New process turns wood scraps into tape

Engineers at the University of Delaware have developed a novel process to make tape out of a major component of trees and plants called lignin.

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UD engineers convert commonly discarded material into high-performance adhesive

Whether you're wrapping a gift or bandaging a wound, you rely on an adhesive to get the job done.

These sticky substances often are made from petroleum-derived materials, but what if there was a more sustainable way to make them? Now, a team of engineers at the University of Delaware has developed a novel process to make tape out of a major component of trees and plants called lignin—a substance that paper manufacturers typically throw away. What's more, their invention performs just as well as at least two commercially available products.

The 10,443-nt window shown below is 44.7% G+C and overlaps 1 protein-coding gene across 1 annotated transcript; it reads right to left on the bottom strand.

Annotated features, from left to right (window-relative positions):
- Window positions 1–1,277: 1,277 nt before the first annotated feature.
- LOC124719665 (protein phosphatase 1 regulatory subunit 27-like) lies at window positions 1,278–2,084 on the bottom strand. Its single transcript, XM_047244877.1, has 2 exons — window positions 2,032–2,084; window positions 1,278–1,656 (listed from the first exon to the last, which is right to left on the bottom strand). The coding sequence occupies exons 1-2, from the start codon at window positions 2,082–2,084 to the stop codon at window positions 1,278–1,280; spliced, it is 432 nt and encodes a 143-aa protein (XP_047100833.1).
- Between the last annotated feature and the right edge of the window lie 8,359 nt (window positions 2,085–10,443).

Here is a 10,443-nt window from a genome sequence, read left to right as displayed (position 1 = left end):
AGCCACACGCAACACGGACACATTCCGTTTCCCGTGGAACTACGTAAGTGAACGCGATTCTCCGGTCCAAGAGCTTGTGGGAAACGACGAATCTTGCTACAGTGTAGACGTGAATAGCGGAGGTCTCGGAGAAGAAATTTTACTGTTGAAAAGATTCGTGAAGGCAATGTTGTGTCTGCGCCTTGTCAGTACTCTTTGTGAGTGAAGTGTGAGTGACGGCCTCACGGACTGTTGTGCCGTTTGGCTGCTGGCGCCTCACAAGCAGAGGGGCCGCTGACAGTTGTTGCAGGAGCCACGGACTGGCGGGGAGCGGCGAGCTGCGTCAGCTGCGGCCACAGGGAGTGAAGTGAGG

The researchers recently described their results in ACS Central Science, and they are working on more ways to upcycle scrap wood and plants into "designer materials" for consumer use.

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Source: University of Delaware

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